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2 Hoops & Homework Programs Proposed for Struggling Neighborhood

Special Town Meeting in October will be asked to spend money to build basketball courts and set up computer centers for a neighborhood in need of help.

Framingham is a very diverse community, with million dollar homes in one precinct and low-income housing in another. More than 40% of all Framingham Public School students qualify for free or reduced lunch. There are reports of teens using drugs, teens in trouble with the police and many kids lacking parental supervision and support due to financial and other circumstances.

Precinct 4 Town Meeting Member wants Town Meeting members to spend money to help kids and families in an area of town, that far too often makes the news for shootings and other crimes.

Calling his program "Hoops & Homework," he would like to see Special Town Meeting spend money to create one program at on Interfaith Terrace and a second program at development at
Carlson and Pusan Road.

"Homework & Hoops is a program which will strengthen kids academic skills while playing in basketball drills and games or participation in other recreational activities," said Chasan.

"The program is broken into two separate parts: studying and then recreation. The program helps identify opportunities for individual growth and provides a way for children to work on their schoolwork in a fun setting they will look forward to each week," Chasan explained. "The children that will use these facilities do not have the funds, transportation or opportunities that other children have. Mixing tutoring with supervised play is better for exercise and academics."

While these programs would be located in a low income housing project, which is in the highest poverty section of Framingham, Chasan said the program would be open to all residents fo Framingham.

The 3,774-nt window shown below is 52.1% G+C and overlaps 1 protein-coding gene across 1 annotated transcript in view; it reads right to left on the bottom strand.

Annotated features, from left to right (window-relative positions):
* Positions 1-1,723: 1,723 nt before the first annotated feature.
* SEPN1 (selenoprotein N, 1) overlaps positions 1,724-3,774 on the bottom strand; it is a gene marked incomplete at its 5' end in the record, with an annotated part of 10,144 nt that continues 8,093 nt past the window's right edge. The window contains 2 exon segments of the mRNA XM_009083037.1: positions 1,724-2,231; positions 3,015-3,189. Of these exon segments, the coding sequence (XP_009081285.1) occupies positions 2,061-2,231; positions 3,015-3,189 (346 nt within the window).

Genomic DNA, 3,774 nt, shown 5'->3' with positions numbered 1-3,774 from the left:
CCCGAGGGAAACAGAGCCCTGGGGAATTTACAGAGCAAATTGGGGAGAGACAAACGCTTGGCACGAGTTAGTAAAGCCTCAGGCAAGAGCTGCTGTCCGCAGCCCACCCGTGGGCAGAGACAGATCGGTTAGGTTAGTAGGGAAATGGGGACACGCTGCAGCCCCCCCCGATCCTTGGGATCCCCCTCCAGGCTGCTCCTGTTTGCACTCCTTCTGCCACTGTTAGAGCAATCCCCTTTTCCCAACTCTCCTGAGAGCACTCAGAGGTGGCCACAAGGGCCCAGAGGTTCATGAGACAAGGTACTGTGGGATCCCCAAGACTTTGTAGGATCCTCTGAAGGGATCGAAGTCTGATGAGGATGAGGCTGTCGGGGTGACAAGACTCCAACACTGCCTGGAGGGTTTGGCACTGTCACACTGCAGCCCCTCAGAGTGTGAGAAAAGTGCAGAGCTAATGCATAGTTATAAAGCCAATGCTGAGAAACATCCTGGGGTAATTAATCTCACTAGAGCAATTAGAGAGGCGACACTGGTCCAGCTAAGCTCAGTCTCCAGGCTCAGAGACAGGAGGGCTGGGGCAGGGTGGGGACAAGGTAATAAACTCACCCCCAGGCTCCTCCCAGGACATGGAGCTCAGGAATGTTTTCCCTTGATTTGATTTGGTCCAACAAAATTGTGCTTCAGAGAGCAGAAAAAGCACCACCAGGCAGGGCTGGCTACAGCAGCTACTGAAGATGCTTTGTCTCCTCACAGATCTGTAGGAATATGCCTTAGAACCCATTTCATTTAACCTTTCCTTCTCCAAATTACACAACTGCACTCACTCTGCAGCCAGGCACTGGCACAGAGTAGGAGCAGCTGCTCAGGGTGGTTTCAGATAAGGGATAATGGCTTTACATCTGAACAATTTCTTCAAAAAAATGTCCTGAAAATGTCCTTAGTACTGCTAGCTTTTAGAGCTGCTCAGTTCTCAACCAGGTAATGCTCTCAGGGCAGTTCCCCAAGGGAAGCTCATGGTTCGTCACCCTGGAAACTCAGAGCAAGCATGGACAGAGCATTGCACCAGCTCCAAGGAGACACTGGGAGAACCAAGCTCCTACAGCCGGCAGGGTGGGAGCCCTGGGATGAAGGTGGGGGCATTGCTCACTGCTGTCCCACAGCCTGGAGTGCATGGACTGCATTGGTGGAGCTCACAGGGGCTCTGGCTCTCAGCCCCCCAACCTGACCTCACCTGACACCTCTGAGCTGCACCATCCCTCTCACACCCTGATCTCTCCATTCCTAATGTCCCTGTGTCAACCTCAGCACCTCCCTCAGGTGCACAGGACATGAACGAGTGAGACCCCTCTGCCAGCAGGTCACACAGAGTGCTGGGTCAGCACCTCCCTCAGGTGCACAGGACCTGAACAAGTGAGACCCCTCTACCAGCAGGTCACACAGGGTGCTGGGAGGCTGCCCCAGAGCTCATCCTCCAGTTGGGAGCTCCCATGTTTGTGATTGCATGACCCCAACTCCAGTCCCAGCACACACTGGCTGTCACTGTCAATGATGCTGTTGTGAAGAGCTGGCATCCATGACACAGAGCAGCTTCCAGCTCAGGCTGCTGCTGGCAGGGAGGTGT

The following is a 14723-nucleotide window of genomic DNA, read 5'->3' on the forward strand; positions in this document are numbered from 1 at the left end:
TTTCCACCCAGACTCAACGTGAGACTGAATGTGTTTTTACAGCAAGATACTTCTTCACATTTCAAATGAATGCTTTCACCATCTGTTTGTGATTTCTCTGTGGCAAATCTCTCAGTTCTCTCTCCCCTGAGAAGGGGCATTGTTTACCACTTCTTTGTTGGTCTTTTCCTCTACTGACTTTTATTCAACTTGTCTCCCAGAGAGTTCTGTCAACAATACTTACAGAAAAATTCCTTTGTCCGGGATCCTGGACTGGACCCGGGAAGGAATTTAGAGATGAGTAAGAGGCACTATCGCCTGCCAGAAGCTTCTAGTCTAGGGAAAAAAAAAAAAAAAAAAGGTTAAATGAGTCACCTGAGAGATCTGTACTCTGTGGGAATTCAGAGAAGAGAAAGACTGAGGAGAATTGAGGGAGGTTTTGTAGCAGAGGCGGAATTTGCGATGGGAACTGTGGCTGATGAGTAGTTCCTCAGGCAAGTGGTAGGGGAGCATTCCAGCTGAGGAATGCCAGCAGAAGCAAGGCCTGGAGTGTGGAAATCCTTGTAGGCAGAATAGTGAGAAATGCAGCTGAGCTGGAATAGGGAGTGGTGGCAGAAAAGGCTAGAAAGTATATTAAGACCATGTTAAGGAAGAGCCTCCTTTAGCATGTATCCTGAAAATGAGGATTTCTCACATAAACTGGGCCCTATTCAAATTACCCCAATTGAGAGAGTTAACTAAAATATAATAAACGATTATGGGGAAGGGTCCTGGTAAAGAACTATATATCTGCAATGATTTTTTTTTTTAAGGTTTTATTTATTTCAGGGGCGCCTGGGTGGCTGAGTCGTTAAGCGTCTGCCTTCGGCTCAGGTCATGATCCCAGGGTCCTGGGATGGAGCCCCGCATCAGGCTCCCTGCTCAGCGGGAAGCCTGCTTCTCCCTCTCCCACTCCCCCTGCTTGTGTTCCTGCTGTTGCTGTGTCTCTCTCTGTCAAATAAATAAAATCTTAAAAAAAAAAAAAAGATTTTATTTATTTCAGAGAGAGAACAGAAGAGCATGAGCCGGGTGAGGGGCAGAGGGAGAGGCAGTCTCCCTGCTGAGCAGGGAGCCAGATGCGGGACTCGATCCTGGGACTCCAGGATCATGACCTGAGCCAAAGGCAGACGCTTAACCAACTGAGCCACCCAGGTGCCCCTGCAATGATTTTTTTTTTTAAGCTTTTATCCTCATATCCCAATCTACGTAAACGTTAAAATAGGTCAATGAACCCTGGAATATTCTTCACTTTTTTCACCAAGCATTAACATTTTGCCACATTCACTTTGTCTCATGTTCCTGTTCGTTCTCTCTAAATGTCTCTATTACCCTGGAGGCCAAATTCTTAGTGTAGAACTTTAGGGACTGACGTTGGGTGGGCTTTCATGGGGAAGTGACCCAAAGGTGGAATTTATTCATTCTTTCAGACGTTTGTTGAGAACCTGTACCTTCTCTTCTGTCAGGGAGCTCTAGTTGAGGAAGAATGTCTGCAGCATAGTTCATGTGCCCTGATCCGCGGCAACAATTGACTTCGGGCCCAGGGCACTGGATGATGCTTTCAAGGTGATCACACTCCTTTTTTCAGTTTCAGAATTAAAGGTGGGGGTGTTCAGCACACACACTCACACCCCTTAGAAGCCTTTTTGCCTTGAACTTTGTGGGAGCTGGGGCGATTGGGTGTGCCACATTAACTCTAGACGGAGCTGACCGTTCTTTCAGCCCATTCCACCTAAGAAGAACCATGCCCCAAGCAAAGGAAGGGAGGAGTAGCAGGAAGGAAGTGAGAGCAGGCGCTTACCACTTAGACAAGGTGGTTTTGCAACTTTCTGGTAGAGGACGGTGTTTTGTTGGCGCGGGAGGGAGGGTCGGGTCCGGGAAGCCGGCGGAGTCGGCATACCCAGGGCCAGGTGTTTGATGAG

Chasan is preparing articles for the October Special Town Meeting warrant. He and his supporters will meet with the Framingham Housing Authority tomorrow, Aug. 13.

The first article will ask Town Meeting to "provide funds to support the design and construction, including related engineering personnel, of a basketball court and other recreation amenities at Cochituate Homes."

The second article will ask Town Meeting to "provide funds to support the design and construction, including related engineering personnel, of a basketball court and other recreation amenities at the Framingham Housing Authority development at Carlson and Pusan Road. And further, to see if the town will vote to provide funds to purchase computers and other education materials for use at
the Framingham Housing Authority development at Carlson and Pusan Road."

The cost for the two "Hoops & Homework" program is still being calculated said Chasan in an interview last week. Chasan said Town Meeting will have a dollar amount to vote on, and hoped to have a figure by month's end.

Chasan said the "Hoops & Homework" program is based on a program he visited at the in Framingham.